By: Les Heitger
Accounting is sometimes called the “language of business,” implying that in organizations there would be little effective communication of financial information without it. Because all organizations (both for-profit and not-for-profit) operate with limited resources, it is essential for them to understand the financial consequences of what they do. Of course, not everyone thinks accounting information is an essential or a positive part of the successful operations of organizations.
I do not suggest that all accounting reporting systems are completely effective, nor will I tell you they are error free. However, the vast majority of accounting reports, both for external stakeholders and for internal users, play an essential role in the effective and efficient operations of ALL organizations that attempt to use wisely the scarce resources at their disposal.
Accounting systems are designed to provide relevant, timely, and accurate financial information. The two major functional areas of accounting are financial accounting, which provides information primarily for external users (stakeholders), and managerial accounting, which provides information primarily for internal users (managers in an organization).
This article focuses on the significant role of financial accounting in a vibrant economy. Many people are familiar with financial aAccounting reports. The two main reports used are the income statement and the balance sheet. First, the income statement measures the amount of revenue earned during a period and the amount of expenses incurred during the period. The resulting number is referred to as net income, income or profit. Income statements cover a period of time — typically a year — but can be prepared for any period of time (e.g., monthly or quarterly). Second, the balance sheet reports the balance in all asset, liability and owners’ equity accounts at a specific point in time such as the end of an accounting period. For example, a company may prepare its income statement for the year 2016, with the balance sheet capturing those numbers as of Dec. 31, 2016.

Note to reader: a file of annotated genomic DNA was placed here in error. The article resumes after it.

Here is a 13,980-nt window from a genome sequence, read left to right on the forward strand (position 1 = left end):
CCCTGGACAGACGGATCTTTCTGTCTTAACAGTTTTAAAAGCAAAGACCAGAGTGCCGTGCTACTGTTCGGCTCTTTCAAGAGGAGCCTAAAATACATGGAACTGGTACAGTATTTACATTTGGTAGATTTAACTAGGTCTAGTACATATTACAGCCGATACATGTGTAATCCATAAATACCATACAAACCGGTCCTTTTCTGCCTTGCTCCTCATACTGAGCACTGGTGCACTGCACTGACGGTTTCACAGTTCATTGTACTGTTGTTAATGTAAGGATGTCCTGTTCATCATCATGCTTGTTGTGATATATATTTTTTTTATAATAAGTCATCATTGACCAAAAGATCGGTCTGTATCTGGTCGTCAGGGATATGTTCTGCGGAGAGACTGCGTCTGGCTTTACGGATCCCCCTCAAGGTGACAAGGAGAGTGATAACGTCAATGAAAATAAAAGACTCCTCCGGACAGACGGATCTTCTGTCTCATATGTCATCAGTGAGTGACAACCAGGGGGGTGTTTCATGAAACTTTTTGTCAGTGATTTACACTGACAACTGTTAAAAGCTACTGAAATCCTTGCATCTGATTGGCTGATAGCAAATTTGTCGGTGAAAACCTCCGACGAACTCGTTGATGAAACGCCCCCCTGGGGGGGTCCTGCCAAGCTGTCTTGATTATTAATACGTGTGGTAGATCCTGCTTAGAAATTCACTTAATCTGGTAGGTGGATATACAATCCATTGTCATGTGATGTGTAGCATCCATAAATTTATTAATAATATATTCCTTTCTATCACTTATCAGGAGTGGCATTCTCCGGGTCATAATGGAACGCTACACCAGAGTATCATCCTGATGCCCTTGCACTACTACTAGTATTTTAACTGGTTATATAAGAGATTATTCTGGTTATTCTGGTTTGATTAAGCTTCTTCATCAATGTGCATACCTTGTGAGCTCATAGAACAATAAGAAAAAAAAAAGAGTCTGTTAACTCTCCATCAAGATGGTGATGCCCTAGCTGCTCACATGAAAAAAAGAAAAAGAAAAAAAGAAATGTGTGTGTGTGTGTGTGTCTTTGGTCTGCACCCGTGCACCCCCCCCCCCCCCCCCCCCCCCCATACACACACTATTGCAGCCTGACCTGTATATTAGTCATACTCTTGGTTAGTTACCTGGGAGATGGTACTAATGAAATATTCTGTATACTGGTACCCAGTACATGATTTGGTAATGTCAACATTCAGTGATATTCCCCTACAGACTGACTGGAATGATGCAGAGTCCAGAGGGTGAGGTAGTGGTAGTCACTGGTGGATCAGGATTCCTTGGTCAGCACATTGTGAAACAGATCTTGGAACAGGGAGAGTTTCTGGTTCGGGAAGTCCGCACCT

Traditional financial statements are used extensively by investors, lenders, regulators and anyone else who wants to know something about a company and its financial health. Because financial statements are prepared using a standard set of rules/guidelines — Generally Accepted Accounting Principles (GAAP), or other international standards of financial reporting — users have a common basis for comparing the financial information across different businesses. Because users of these financial statements want assurance that the statements were prepared properly, many companies choose (or in some cases are required) to have their financial statements audited by an independent external auditor. Using Generally Accepted Auditing Standards (GAAS), auditors evaluate the financial statements of a firm and express an opinion about whether the statements fairly present the company’s financial condition. This seemingly simple process is absolutely essential for capital markets to exist and function effectively. Investors would not risk putting their capital in companies unless they felt they had a good way to determine how well their investments were performing. Financial reporting based on GAAP and independent audits conducted using GAAS gives investors and financial markets the assurance they need to function efficiently and effectively; and, economies tend to prosper in such environment.
A future article will discuss managerial accounting, the second major function of accounting systems, which focuses on providing internal managers with the essential information they need to effectively manage each segment of their business.
Professor Les Heitger, Ph.D., CPA, is the BKD Distinguished Professor of Forensic Accounting in the School of Accountancy at Missouri State University, He is the national president of the Forensic Accounting Section of the American Accounting Association, he is co-author of “Forensic and Investigative Accounting” and he teaches primarily graduate forensic accounting courses. He can be reached email@example.com
This article appeared in the July 23, 2016 edition of the News-Leader and can be accessed online here.